Out of a perceived failure, my relationship with running was birthed. It was my junior year of high school, and I needed to find a new spring sport. I was tired of going to softball practice and trying my best, only to sit on the bench for the majority of every game. My confidence in my athletic ability, and really my confidence in general, was pretty low. I felt that I did not have any useful skills to contribute to a team. In my search for another chance, a new opportunity, I decided to try track and field. After all, there had to be something, some event, where I would be successful. And there were no try-outs or cuts on the track team.
The first few weeks were really awful, and my first few races miserable failures. I'm not quite sure why I kept at it, aside from a decision that I had made to not use my running performance, or my seeming lack of ability, to define me. Somehow, at some point that first season, something clicked. And I wanted to keep running. This was a pivotal time for me. I was growing in endurance and courage. I was starting to like myself, maybe more for the fact that I faced a primary life fear - the fear that no matter how hard I try, I'm not good enough - and came out on the other side, than for my improvement as a runner.
Well, I've certainly had my ups and downs with running since then - opportunities to run at the Division I level in college and age group victories at road races, along with struggles with anemia and injuries and lack of motivation. But running continues to be the pathway that God has used to help me to face my fears. Over the past year, opportunities to run a marathon to bring running water to people in Kenya and to coach a team of elementary school-aged girls with all of their elementary school-aged issues and insecurities have forced me to take a good, long look in the mirror, the reflection revealing the lingering fears - that I'm not capable of educating or informing others, that I'm not really an advocate for those who have no voice, that I'm not interesting or fun. I'm so grateful for second (and third and fourth) chances, for the freedom to keep trying. The sticking with it even when it feels yucky is what brings healing - and hope. If I have a bad practice with the girls, if they tell me they don't want to run with me, I'm going to keep loving them, and running with them. I'm going to be OK even if I don't have their love and respect in return for mine.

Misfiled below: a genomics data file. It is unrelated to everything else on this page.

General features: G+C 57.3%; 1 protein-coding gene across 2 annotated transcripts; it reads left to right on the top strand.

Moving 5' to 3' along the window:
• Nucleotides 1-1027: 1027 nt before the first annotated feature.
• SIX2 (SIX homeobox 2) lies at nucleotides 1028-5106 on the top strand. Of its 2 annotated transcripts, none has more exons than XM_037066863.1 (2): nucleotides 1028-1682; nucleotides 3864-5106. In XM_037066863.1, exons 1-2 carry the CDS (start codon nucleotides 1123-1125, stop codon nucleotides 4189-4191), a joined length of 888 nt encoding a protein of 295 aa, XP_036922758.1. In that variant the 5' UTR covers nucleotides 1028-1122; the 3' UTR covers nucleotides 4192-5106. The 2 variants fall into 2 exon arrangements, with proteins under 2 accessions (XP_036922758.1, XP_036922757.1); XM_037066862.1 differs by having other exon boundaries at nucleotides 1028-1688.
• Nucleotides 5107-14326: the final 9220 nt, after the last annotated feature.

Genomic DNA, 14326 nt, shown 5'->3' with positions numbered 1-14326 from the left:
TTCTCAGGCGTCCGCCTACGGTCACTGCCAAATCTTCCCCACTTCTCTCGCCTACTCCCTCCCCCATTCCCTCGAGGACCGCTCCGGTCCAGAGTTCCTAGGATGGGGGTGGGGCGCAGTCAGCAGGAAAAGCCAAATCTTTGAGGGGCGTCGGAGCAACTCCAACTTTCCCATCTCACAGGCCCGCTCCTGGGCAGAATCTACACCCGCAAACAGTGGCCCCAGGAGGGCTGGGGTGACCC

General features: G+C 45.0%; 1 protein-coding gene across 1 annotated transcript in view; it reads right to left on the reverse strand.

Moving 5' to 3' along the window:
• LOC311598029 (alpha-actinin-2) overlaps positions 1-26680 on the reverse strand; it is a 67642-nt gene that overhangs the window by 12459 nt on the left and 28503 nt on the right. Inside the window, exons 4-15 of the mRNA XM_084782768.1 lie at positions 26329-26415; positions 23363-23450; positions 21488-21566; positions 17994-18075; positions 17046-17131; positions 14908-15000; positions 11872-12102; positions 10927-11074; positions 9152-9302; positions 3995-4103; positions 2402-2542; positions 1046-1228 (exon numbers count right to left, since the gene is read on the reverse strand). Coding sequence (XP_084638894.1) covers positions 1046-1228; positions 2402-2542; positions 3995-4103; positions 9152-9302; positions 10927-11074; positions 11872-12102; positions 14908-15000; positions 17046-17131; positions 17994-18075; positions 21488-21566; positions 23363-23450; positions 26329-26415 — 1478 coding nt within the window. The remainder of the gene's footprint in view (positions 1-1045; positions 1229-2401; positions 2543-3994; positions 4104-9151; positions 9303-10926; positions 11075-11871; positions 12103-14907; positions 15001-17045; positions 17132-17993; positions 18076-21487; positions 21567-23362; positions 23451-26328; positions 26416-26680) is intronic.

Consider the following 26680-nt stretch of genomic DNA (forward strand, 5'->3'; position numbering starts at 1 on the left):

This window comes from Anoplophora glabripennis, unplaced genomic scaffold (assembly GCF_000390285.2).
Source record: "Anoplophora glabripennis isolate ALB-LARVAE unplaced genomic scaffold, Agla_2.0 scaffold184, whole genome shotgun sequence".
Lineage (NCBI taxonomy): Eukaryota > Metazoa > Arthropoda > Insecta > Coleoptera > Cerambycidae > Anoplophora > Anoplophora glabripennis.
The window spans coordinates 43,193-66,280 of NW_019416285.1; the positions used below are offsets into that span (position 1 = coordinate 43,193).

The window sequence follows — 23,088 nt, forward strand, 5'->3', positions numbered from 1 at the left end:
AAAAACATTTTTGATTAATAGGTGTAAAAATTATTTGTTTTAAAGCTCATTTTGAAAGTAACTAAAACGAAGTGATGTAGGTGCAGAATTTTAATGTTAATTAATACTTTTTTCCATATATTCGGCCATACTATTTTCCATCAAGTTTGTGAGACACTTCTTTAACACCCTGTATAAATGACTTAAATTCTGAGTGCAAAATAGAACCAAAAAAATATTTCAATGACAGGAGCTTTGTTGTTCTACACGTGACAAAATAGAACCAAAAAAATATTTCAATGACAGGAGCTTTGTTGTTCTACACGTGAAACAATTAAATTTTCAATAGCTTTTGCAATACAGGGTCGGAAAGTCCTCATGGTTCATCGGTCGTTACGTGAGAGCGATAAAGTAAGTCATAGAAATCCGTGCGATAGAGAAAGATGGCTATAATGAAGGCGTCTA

All of this has taught me that my lack shouldn't keep me from trying things; just because I wasn't gifted with as much natural ability as other runners doesn't mean that I should quit running my race. There are definitely days when I don't feel born to run, just like I don't feel born to do lots of other things that I obviously was born to do (like motherhood, but I'll save that subject for another time). But in keeping at it, I know that I'm growing. I'm more than growing, I'm really living. I am not afraid. I was born to do this.